Ugandan co-operatives are helping smallholder farmers cope with the challenges brought by climate change. Weather fluctuations are already affecting farmers’ incomes and harvests, and more extremes are expected in the future.
Samuel Sentumbwe is climate smart agriculture project coordinator at the Uganda Cooperative Alliance. In an article for the International Co-operative Agriculture Organisation, he explains how climate-friendly agriculture practices have helped improve the livelihoods of 50% of farmers members of the Malongo and Kasambya Area Cooperative Enterprice (ACE).
One of the farmers who have benefited from this programme is Mujuni Herbert (62). “During my childhood days we used to fetch firewood for cooking food,” he says. “The wood was always available until the early 1990s when most of the forests had been cleared due to the increased usage by the people in the villages. Today, we have to buy firewood because almost all the natural forests which were sources of free fire wood are gone.”
With help from the Uganda Cooperative Alliance and the Eastern Africa Farmers Federation, farmers learned how to construct and use energy saving stoves, making charcoal briquettes out of crop waste.
“I set up two sets of energy-saving stoves and my expenditure on firewood has reduced by almost 50%,” said Mr Herbert. Several farmer members of the co-operative are now also using “early maturing trees” for firewood. These trees mature in two to three years, as opposed to the 10 years required by other species.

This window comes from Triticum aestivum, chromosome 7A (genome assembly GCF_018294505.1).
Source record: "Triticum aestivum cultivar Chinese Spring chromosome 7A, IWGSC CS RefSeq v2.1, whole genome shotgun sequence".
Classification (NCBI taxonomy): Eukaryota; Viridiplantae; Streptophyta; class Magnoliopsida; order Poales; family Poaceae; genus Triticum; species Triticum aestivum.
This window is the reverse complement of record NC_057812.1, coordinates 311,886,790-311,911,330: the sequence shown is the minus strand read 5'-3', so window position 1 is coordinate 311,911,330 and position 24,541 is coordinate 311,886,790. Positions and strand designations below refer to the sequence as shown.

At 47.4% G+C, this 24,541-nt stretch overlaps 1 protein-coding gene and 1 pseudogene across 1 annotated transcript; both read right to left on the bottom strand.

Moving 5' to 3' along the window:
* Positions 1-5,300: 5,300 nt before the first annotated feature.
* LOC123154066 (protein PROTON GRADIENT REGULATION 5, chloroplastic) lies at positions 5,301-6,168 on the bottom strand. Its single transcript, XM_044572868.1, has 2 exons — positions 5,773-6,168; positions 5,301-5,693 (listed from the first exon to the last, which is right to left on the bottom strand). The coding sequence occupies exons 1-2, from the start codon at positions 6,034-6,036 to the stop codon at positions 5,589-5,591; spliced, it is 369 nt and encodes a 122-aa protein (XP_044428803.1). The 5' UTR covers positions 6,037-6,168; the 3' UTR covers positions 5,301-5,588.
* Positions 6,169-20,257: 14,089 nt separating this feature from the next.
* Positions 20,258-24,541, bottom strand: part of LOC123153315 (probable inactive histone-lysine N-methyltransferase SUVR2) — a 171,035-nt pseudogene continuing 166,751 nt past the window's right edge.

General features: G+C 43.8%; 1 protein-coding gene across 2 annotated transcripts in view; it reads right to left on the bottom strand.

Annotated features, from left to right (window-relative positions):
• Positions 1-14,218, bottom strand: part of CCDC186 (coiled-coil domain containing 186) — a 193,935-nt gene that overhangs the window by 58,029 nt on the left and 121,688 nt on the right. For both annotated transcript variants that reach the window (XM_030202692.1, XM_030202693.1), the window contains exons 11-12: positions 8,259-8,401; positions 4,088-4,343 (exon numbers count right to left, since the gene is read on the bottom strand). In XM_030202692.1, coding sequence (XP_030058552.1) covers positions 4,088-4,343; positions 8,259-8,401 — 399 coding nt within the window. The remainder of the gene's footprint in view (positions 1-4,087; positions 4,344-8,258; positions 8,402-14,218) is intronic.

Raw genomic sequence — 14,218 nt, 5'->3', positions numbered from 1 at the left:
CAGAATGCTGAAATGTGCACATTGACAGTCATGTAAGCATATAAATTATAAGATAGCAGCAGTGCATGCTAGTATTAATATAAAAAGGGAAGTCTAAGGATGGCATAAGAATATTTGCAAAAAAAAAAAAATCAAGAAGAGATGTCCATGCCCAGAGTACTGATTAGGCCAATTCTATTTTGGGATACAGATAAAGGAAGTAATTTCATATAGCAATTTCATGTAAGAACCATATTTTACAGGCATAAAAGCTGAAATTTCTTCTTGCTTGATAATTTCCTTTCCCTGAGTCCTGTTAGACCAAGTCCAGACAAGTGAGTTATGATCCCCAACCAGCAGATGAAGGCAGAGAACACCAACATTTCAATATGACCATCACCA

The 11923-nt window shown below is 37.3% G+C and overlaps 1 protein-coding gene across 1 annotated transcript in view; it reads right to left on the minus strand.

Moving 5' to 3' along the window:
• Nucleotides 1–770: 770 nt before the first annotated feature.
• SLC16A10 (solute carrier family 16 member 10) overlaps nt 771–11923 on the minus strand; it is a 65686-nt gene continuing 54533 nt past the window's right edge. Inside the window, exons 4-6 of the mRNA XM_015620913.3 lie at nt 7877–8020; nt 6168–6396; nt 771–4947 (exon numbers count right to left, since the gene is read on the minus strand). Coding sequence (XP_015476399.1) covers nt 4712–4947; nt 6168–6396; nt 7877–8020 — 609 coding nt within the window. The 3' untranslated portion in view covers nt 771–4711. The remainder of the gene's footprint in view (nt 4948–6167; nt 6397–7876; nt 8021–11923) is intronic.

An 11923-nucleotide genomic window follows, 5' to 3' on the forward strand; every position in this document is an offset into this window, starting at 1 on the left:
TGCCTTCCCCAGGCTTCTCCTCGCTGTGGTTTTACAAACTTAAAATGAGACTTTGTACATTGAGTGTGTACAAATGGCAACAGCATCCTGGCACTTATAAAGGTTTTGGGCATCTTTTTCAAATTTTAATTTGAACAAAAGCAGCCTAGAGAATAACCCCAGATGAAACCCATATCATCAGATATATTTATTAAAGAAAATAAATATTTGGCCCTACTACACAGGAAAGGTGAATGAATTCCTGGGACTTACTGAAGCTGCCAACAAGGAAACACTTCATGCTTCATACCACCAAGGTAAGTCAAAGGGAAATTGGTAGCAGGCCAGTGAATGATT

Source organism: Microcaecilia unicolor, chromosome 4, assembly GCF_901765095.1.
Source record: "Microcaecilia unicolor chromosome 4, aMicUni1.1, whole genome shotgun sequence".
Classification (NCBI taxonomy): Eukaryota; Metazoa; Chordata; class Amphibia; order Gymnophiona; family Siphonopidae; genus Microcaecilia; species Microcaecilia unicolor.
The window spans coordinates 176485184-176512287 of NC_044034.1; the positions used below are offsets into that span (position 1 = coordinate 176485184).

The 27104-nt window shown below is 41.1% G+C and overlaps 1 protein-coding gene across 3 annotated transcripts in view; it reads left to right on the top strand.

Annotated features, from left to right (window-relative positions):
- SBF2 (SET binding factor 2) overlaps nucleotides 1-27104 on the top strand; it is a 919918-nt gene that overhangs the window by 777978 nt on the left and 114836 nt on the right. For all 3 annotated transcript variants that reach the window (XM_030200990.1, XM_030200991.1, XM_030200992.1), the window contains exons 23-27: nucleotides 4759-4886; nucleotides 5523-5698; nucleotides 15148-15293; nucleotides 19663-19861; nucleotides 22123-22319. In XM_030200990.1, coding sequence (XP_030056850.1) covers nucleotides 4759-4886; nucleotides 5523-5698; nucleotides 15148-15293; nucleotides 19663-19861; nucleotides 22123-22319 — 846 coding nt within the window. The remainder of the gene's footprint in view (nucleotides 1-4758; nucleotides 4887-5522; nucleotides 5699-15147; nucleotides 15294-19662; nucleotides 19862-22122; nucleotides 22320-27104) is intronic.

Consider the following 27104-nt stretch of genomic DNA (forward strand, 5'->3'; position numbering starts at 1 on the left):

“This pilot project funded by the Norwegian Agency for Development Cooperation has provided overwhelming evidence of the solutions that are presented by Climate Smart Agricultural interventions,” explained Mr Sentumbwe. “These practices should, however, be scaled out for larger and better impact on the communities as part of the wider mitigation strategies to climate change.”
Around 3,000 farmer members of co-operatives have been practicing climate-friendly agriculture over the last 12 months. These practices included minimum tillage, using mulching and covering crops to reduce water evaporation, as well as harvesting and storing water for use during dry periods, using energy-efficient stoves and promoting agro-forestry. While these measures cannot tackle all climate-related challenges farmers face, they can help reduce their vulnerability.
In this article
- Climate change
- Eastern Africa
- Eastern Africa Farmers Federation
- energy-saving stoves
- International Co-operative Agriculture Organisation
- Malongo and Kasambya Area Cooperative Enterprice
- Mujuni Herbert
- Norwegian Agency for Development Cooperation
- Samuel Sentumbwe
- Uganda Cooperative Alliance
- North America
- Top Stories